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James C. v. Commissioner of Social Security

United States District Court, D. Vermont

January 9, 2020

James C., Plaintiff,
v.
Commissioner of Social Security, Defendant.

          OPINION AND ORDER (DOCS. 11, 12)

          John M. Conroy United States Magistrate Judge.

         Plaintiff James C. brings this action pursuant to 42 U.S.C. § 405(g) of the Social Security Act, requesting review and remand of the decision of the Commissioner of Social Security denying his applications for Disability Insurance Benefits (DIB) and Supplemental Security Income (SSI). Pending before the Court are Plaintiff's motion to reverse the Commissioner's decision (Doc. 11), and the Commissioner's motion to affirm the same (Doc. 12). For the reasons stated below, Plaintiff's motion is GRANTED, in part; the Commissioner's motion is DENIED; and the matter is REMANDED for further proceedings and a new decision.

         Background

         Plaintiff was 37 years old on his alleged disability onset date of August 1, 2008. As a child, he struggled in school, both academically and socially, but was able to attain a high school diploma. He has held many different jobs for short periods, including as a machine operator, a carpenter helper, a janitor, and a gas station attendant. Plaintiff was married when he was in his 20s. His wife suffered several miscarriages and then delivered a child with severe birth defects who died days after her birth. (AR 181.) In around 2001, Plaintiff and his wife divorced. (AR 181, 1155.) He now lives by himself in a mobile home in Waterbury.

         Plaintiff has suffered several severe traumas in his life, including being extensively burned in a house fire in April 2005 and significantly injured in an automobile accident in April 2008. These incidents have left him with permanent physical injuries, primarily to his hands and right leg, and also with mental impairments including posttraumatic stress disorder (PTSD), anxiety, and sleep problems including chronic nightmares. Additionally, Plaintiff has hemochromatosis (a disorder in which the body stores too much iron) and carpal tunnel syndrome.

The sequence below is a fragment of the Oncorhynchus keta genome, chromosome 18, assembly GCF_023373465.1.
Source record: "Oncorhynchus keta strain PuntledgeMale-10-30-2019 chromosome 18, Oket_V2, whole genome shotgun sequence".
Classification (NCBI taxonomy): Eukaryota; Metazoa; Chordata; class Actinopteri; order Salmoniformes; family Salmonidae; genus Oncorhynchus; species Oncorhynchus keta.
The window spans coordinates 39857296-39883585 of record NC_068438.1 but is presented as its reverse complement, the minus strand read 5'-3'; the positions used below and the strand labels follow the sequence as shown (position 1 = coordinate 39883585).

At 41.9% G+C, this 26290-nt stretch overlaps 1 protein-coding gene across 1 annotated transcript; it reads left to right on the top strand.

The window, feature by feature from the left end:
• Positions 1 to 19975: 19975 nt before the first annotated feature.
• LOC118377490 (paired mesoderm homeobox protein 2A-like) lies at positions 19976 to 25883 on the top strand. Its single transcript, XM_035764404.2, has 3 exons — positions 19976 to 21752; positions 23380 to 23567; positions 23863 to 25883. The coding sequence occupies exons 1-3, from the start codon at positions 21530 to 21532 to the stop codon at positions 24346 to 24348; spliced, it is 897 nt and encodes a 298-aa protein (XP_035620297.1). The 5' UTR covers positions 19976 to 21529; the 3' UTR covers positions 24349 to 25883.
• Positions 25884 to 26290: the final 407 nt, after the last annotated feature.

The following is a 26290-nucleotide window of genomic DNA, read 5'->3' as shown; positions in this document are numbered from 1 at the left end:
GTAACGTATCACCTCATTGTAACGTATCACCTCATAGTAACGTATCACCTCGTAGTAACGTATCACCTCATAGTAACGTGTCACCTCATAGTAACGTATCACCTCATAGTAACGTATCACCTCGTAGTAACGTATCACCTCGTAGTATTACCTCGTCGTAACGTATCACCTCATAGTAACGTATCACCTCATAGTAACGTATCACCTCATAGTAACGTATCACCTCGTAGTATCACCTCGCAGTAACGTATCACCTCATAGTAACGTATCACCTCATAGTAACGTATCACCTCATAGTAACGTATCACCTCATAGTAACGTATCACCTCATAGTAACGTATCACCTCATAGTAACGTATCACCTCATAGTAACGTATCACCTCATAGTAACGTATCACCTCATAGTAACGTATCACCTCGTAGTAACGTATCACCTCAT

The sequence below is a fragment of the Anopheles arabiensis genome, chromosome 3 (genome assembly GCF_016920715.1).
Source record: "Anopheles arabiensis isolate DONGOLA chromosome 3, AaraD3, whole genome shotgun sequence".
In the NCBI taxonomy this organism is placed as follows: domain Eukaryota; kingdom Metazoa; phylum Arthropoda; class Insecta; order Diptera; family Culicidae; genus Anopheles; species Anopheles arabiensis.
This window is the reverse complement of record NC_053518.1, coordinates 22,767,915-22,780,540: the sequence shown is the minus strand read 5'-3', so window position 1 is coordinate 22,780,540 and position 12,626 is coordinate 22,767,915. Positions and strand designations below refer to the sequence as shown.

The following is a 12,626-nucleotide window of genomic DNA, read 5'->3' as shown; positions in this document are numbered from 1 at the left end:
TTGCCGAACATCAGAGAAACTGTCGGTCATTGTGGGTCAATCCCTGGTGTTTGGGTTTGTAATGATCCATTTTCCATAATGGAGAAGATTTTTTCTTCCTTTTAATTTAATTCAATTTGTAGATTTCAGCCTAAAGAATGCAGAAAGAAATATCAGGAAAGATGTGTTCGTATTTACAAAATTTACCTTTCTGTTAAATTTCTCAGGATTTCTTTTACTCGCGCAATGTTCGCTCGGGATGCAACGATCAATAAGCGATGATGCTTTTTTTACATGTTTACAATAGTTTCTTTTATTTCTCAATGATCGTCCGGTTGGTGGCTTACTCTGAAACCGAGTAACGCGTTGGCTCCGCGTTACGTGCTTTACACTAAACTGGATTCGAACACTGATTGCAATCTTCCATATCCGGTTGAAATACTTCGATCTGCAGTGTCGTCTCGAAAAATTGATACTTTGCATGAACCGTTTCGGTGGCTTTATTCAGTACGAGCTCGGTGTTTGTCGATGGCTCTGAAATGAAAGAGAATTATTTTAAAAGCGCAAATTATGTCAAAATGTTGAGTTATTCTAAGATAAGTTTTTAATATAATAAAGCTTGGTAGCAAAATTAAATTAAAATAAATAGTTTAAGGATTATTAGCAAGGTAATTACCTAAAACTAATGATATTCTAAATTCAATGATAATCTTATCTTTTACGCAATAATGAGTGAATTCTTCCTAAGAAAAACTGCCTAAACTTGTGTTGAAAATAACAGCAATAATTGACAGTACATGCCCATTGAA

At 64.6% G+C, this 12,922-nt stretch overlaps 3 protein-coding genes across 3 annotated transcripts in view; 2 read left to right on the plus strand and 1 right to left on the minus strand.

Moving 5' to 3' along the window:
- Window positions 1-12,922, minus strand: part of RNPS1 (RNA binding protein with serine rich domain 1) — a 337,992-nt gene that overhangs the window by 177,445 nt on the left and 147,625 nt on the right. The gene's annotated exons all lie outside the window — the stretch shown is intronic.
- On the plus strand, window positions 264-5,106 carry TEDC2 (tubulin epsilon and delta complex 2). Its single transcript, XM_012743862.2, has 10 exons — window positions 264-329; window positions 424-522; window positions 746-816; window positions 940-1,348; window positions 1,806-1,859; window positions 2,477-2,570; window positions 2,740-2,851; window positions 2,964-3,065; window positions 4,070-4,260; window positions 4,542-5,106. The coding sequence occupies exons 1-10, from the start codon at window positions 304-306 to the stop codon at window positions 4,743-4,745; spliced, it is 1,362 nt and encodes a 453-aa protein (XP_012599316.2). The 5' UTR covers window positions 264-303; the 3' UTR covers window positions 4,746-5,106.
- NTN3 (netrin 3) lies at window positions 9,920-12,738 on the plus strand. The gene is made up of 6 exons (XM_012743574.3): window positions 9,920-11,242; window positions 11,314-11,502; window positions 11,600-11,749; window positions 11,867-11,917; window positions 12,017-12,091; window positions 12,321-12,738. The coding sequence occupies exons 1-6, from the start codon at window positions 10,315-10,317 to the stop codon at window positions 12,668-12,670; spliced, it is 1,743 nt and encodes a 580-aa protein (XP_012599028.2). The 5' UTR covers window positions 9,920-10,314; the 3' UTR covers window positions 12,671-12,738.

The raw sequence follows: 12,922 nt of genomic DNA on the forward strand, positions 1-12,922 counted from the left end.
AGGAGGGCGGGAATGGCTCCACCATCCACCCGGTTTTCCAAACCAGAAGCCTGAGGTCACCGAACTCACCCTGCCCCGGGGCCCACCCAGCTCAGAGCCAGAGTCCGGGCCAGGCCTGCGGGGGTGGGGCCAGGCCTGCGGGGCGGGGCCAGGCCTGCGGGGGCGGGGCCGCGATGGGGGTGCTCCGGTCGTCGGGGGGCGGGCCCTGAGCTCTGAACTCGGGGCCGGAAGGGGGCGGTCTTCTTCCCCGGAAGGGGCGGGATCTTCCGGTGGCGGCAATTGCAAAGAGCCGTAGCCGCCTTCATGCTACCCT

In the 2005 fire, Plaintiff suffered burns to his head, neck, and hands, leaving him with sensitivity in those areas to the sun, cold, water, and exertion. Additionally, his hands often crack and bleed, especially when exposed to water, humidity, or cold weather; or when he picks up something heavy or squeezes too frequently or tightly. In the 2008 car accident, Plaintiff suffered an injury to his right femur (thigh bone). A rod was placed, but he still had chronic pain and difficulty walking or climbing stairs. In November 2015, the rod was removed, and Plaintiff's pain lessened.

         As for his mental impairments, Plaintiff has poor focus and memory, and difficulty concentrating on short tasks. Moreover, Plaintiff testified that he has “awful, ” repetitive nightmares “all the time.” (AR 196.) His nightmares are “of people peeling my skin off, because I was awake during my operation [for burn treatment].” (Id.) Due to the nightmares and other issues, Plaintiff averages less than three hours of interrupted sleep each night. (AR 197.)

         Since the 2005 fire, Plaintiff has largely isolated himself in his home, venturing out only to grocery shop and attend medical appointments. He feels he is unable to live with anyone due to his nightmares and irritability. He also has social anxieties and is not effective at communicating with others. Plaintiff testified: “I've been isolated for eight years. I don't see people. I won't go near people. I pace back and forth for 21 hours a day [in] a dark house.” (AR 186.) He has only one friend who comes over to play cribbage and drink beer about once a week. (AR 170, 193, 203.) In October 2015, Plaintiff stated that he “spends his days doing nothing, ” other than: shoveling his driveway when necessary (and then he is in bed for a day or so after), watching movies, building fishing rods, cooking for himself, learning the computer “a bit, ” and driving to appointments (but not far due to pain). (AR 816.)